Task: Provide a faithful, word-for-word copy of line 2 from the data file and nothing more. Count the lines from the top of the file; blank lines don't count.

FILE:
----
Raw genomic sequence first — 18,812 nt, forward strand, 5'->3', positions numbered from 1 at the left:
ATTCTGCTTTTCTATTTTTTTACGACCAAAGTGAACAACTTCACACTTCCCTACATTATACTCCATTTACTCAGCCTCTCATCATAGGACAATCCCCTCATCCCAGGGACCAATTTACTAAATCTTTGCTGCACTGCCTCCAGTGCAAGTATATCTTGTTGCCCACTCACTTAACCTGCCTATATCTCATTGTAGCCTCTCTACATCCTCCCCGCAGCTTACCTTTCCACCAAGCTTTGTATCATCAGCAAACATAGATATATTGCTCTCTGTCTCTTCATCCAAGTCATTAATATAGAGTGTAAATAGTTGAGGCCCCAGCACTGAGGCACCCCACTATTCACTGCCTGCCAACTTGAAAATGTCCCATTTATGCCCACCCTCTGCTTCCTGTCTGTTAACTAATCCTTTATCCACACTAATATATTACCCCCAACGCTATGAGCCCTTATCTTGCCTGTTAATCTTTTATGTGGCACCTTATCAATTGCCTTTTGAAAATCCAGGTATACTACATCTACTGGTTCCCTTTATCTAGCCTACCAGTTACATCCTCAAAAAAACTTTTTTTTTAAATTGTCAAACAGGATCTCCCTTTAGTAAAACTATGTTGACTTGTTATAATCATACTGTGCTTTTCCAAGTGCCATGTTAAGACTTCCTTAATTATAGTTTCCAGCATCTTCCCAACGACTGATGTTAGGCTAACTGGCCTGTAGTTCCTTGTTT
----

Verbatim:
ATTCTGCTTTTCTATTTTTTTACGACCAAAGTGAACAACTTCACACTTCCCTACATTATACTCCATTTACTCAGCCTCTCATCATAGGACAATCCCCTCATCCCAGGGACCAATTTACTAAATCTTTGCTGCACTGCCTCCAGTGCAAGTATATCTTGTTGCCCACTCACTTAACCTGCCTATATCTCATTGTAGCCTCTCTACATCCTCCCCGCAGCTTACCTTTCCACCAAGCTTTGTATCATCAGCAAACATAGATATATTGCTCTCTGTCTCTTCATCCAAGTCATTAATATAGAGTGTAAATAGTTGAGGCCCCAGCACTGAGGCACCCCACTATTCACTGCCTGCCAACTTGAAAATGTCCCATTTATGCCCACCCTCTGCTTCCTGTCTGTTAACTAATCCTTTATCCACACTAATATATTACCCCCAACGCTATGAGCCCTTATCTTGCCTGTTAATCTTTTATGTGGCACCTTATCAATTGCCTTTTGAAAATCCAGGTATACTACATCTACTGGTTCCCTTTATCTAGCCTACCAGTTACATCCTCAAAAAAACTTTTTTTTTAAATTGTCAAACAGGATCTCCCTTTAGTAAAACTATGTTGACTTGTTATAATCATACTGTGCTTTTCCAAGTGCCATGTTAAGACTTCCTTAATTATAGTTTCCAGCATCTTCCCAACGACTGATGTTAGGCTAACTGGCCTGTAGTTCCTTGTTT